In spite of a lengthy juvenile record, probation refused to offer intensive, community-based mental health treatment. After begging a judge (who saw me frequently in her courtroom), she ordered “wraparound” services – supposedly the best treatment that money can buy.

However, no one made significant headway. At that point in my adoption journey, my faith in the mental health system began to evaporate. So much talk about evidence-based practices and outcomes. Yet, such trivial action.

Does anyone truly care about the most difficult kids to reach? Why is past trauma overlooked? Where are “those” best practices? Or do they cost money that no agency wants to spend on a so-called throw-away kid. 

Seeds of hate grew deeper roots by the day inside my son. 

A potential sociopath in the making – while dozens of professionals and people in positions of authority washed their hands. Don’t tell me they’re clean. Don’t act surprised when my son erupts and acts upon his long history of being a burden to society. One day he will rise.

An opportunity missed.

As the verbal threats “to kill me” mounted, I removed every sharp item and heavy object from my home. Never any guns. One kitchen knife remained – secured after each use.

After using a fork to stab two siblings and drawing blood, my son bolted barefoot into the darkness. Knocking on a stranger’s door several miles away and claiming to be abused. By me. Hours later two police officers confronted me – asking inane questions and threatening my arrest.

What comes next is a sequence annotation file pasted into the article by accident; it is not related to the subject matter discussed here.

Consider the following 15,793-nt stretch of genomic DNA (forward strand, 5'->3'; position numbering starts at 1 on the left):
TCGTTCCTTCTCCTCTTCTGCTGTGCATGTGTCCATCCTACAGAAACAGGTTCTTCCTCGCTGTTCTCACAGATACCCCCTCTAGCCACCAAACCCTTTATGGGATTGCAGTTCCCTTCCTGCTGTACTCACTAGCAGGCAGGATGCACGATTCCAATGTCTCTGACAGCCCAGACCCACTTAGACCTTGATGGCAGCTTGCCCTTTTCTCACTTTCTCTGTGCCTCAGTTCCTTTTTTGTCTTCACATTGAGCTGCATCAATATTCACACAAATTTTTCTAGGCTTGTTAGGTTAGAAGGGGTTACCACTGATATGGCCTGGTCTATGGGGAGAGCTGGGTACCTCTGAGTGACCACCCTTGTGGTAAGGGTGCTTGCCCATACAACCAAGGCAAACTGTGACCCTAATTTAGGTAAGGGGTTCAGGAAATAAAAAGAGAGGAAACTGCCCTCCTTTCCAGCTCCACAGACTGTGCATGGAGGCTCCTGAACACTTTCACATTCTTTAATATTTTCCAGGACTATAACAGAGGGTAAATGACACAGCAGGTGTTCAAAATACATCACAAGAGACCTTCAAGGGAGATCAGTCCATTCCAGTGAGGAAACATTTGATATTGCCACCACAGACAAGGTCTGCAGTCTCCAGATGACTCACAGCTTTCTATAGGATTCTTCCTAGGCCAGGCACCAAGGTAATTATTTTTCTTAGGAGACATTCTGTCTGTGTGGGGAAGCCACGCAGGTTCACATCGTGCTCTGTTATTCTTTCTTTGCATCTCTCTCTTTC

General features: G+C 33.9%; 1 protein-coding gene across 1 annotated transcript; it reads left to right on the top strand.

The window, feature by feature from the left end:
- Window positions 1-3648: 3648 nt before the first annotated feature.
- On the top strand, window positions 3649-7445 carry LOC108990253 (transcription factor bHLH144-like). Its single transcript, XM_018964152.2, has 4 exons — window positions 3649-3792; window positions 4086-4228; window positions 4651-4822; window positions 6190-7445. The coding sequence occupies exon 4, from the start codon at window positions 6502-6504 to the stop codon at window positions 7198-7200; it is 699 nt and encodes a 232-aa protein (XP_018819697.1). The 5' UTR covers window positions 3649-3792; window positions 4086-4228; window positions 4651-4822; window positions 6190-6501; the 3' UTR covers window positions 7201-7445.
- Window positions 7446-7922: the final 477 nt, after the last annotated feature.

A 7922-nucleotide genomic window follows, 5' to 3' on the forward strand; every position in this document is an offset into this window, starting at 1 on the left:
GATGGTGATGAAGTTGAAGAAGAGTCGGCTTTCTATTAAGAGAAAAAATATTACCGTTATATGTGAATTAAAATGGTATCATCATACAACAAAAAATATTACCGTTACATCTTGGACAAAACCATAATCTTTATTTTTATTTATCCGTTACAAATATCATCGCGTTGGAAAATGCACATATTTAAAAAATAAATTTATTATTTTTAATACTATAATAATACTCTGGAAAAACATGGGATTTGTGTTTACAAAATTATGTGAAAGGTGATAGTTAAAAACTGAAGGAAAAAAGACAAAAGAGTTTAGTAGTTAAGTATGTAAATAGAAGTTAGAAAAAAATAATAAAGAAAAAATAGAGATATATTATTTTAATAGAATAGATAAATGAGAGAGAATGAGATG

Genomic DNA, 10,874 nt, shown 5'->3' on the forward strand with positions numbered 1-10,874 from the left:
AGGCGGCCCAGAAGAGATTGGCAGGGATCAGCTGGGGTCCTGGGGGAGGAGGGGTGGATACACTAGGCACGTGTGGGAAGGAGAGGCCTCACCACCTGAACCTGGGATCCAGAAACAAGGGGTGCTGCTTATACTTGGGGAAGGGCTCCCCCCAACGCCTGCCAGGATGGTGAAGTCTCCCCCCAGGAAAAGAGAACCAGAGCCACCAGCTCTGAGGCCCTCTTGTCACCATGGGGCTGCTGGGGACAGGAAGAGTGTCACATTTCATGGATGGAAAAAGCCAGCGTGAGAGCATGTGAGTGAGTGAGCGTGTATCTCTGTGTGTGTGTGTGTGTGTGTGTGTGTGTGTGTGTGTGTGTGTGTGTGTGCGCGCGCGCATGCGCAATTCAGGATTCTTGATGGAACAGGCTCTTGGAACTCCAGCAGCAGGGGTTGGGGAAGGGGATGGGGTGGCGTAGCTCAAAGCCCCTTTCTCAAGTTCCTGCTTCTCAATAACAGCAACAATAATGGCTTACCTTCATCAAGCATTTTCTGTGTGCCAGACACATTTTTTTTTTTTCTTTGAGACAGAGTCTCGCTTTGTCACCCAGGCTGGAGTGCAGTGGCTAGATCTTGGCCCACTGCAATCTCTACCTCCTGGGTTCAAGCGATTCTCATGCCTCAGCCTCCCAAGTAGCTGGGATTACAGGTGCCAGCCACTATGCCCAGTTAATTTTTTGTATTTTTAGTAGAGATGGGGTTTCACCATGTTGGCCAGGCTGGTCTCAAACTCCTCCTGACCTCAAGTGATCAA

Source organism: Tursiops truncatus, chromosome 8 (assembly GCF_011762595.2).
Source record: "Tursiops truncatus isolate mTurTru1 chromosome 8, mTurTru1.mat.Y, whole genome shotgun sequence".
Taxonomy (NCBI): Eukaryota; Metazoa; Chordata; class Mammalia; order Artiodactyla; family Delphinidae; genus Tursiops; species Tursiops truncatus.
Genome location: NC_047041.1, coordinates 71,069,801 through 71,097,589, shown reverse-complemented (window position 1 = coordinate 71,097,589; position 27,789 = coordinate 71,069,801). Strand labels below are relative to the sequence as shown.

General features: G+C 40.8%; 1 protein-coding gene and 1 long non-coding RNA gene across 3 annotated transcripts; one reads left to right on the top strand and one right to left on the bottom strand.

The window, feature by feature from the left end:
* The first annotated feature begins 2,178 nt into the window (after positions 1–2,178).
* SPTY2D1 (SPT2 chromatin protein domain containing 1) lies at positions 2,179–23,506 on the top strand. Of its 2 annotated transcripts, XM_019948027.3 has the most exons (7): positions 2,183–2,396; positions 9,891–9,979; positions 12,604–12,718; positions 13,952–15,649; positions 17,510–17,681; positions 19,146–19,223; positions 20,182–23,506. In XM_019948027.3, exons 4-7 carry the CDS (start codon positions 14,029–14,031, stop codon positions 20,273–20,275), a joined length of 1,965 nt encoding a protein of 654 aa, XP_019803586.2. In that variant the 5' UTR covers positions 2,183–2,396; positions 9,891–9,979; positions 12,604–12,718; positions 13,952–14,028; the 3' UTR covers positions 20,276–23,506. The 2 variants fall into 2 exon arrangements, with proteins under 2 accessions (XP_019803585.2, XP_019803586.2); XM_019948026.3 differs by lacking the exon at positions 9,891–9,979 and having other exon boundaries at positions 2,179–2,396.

Days later during a tense meeting at juvenile probation, our long-time therapist sat silently as a group of unknown people pointed the finger at me.

Thanks for the vote of no confidence. Thanks for glossing over the life I lead. Thanks for nothing. In response, they demanded a parenting assessment.

When in doubt, blame the parent.

Soon a 20-something woman – ignorant about trauma – talked to me several times on the phone. Then blasted me in a report, carefully omitting the positive comments I made about my son. My commitment. According to her, his issues stemmed from my unreasonable rules and lack of opportunity for self-expression.

You’re joking, right?